On Dec. 3, 2014, I awoke from the glorious one-hundred-and-fifty-one-year dream that slavery had ended and black people were free.
A Staten Island grand jury had just decided not to indict the police officer who used a banned chokehold while surrounded by at least six other cops to kill the unarmed black man, Eric Garner. A week earlier, another grand jury had decided not to indict the police officer who shot six bullets into unarmed black 18-year-old, Michael Brown, who, witnesses say, was surrendering to the cop.
Hearing that these white officers would not be held accountable for the black lives they took woke me up to the reality that, for blacks, our lives are not our own. Somewhere along the way—Emancipation, Reconstruction, the Civil Rights Movement, perhaps—we fell into the delusion that they were. But now, it’s become quite clear that this country grants us no more right to live freely than when we were slaves.
Initially, in our reverie, we rejoiced at the notion of working for wages, buying our own homes, educating ourselves and traveling where and when we pleased. We didn’t even mind so much that our wages were often not equal to those of whites, that our homes were frequently in depressed communities, that our schools were segregated or that our jaunts were limited by access to capital and modes of transportation. But now, these grand jury decisions have demonstrated that we only have the freedom to live and toil, study and travel at the white man’s discretion, to be taken away—in a moment’s notice—at any time, for any unfortunate misdeed such as selling loose cigarettes, or fleeting triviality as walking in the roadway, or for no reason at all, like taking the stairs.
A life lived in constant fear and at the mercy of the white man, wasn’t that the lot of the enslaved? An unequal existence for blacks not only in the South but nationwide with no place North, West, Midwest—not in New York City, Oakland, Cleveland, Ferguson—or anyplace within these borders to run for reprieve, wasn’t that the fate of our ancestors? Thanks to ongoing disparities in police conduct, isn’t that the same space blacks occupy now? It’s true that we are no longer forced to pick cotton or bought and sold on an auction block. But from the time the first slaves arrived here from Africa, whites in positions of authority have not changed in their judgment that black lives have no value.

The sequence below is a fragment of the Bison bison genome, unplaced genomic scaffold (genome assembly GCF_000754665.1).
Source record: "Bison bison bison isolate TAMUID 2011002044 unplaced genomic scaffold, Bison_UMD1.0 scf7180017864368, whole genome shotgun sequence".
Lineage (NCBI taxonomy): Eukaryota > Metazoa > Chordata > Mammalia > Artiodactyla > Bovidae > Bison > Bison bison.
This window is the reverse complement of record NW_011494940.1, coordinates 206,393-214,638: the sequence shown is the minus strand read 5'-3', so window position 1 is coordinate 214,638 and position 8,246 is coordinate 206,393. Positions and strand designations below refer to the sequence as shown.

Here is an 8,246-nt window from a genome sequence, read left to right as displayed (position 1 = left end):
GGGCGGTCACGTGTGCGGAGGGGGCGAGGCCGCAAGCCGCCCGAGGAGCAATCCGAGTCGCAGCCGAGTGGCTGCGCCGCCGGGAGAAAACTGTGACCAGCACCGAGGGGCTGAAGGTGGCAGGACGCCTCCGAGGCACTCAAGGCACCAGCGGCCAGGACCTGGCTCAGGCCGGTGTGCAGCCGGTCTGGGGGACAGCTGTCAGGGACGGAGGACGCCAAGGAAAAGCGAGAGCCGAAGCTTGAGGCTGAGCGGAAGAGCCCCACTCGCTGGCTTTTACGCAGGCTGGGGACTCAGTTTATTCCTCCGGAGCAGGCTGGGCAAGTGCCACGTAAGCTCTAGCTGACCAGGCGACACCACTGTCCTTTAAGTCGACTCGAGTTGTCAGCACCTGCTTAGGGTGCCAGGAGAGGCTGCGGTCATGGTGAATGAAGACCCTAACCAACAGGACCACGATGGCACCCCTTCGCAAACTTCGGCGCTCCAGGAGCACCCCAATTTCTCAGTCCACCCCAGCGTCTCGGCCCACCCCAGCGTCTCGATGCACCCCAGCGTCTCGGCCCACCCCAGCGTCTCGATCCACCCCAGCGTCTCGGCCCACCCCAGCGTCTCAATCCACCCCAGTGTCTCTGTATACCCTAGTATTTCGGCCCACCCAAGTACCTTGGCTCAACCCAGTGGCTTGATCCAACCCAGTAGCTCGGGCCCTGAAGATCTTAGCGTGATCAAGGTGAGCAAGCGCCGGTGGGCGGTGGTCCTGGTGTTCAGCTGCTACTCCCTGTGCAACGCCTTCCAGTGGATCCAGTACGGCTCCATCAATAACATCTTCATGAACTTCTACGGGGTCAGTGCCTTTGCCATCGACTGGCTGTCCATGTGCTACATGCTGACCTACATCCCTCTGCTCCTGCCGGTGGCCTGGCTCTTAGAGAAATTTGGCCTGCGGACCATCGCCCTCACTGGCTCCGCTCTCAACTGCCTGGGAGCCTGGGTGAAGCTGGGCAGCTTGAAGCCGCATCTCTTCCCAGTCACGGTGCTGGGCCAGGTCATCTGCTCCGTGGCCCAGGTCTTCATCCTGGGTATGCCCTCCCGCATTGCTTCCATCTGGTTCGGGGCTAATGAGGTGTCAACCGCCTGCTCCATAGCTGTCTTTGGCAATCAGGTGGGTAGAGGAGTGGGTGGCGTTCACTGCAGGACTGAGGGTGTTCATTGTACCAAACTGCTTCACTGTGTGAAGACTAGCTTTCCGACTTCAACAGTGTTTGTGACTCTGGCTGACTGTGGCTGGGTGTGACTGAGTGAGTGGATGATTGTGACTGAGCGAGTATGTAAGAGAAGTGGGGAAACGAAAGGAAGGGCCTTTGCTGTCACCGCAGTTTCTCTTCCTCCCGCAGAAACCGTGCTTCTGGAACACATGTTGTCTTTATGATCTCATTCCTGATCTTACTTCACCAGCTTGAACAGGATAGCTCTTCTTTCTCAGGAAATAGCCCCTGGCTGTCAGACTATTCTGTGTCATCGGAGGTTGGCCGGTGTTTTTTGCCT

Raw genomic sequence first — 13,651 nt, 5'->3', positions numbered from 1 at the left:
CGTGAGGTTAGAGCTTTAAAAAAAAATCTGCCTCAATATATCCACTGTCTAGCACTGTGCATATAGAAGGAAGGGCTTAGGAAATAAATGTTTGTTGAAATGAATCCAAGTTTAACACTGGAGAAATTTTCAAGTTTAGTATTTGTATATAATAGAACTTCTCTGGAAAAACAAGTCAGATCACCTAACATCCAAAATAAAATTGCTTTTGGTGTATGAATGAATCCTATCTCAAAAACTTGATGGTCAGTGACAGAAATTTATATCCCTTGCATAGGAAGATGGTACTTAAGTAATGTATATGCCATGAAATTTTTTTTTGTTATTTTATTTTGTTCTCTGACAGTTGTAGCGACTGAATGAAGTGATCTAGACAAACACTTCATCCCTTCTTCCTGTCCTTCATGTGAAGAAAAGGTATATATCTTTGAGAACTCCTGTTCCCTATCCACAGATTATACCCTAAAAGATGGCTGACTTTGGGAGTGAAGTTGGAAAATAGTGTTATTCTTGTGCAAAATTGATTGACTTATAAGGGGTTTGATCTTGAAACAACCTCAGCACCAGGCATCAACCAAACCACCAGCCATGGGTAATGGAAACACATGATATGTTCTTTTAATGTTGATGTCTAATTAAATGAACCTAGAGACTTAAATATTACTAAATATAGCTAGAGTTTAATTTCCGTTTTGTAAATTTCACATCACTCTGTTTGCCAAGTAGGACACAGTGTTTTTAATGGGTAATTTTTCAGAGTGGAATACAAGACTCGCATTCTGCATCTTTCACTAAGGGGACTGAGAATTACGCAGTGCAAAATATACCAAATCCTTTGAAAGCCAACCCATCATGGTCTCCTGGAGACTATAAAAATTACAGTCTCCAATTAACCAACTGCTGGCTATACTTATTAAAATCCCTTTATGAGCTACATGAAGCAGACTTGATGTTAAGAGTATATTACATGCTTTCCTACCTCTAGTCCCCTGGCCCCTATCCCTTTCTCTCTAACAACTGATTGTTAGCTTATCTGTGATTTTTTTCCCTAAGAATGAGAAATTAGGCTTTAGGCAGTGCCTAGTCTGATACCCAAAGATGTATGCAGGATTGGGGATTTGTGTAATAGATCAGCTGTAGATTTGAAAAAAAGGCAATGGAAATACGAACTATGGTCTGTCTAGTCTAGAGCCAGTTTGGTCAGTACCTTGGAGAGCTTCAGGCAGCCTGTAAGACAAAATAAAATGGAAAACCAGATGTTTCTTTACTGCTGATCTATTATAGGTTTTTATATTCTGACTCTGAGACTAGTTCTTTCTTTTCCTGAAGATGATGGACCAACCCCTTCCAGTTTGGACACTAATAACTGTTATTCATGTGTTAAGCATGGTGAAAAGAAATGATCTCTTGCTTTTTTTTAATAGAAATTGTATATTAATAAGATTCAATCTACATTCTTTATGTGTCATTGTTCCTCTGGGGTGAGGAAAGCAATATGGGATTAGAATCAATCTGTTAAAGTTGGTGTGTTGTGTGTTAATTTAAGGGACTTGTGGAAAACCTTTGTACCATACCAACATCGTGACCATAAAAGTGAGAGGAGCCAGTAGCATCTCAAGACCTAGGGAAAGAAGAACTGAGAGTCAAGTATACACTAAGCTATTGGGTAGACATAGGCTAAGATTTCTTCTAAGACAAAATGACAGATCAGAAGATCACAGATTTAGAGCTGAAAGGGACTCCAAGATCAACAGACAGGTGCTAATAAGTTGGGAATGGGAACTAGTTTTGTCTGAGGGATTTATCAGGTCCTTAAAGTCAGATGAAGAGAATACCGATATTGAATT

Whether designated as property or three-fifths of a person, or discriminated against legally and lynched without prosecution, our debasement has remained the same. The monetary value placed on black bodies might have grown over the years, with muscular athletes and curvy musicians fetching hefty contracts, but the worth as demonstrated by the rights and liberties with which these bodies should have increasingly been endowed has made no progress.
The stagnation becomes evident when you notice that a man can’t verbally stand up to a cop’s harassment, can’t say, “I didn’t do nothing. I’m minding my business, officer,” without being choked to death. Seeing that, I’m reminded of Solomon Northup in the film 12 Years a Slave, strung up in a tree all day, avoiding strangulation only by his ability to stand on his tiptoes after frankly telling a master displeased with his carpentry, “If there’s something wrong, it’s wrong with the instruction.” The misconception in both cases, on the part of both Northup and Garner, was that they were free. Both men were born “free” and believed they had certain inalienable rights, but the whites they confronted—overseer and officer—knew the truth.
What’s more is the children whom, as mothers, we thought we bore and birthed and brought up to belong to us, to make us proud and bring us joy, are ours neither. Police can essentially rip them from our bosom. Today, my four-year-old is smiley and cheerful about life, greeting every passerby and vagrant on the street with a wave and sing-songy, “Hi.” But when he stops in front of a uniformed police officer, raises his hand and tries to strike up a conversation, as he did while in downtown Washington, D.C. recently, I smirk uncomfortably as I yank his hand down and pull him to safety.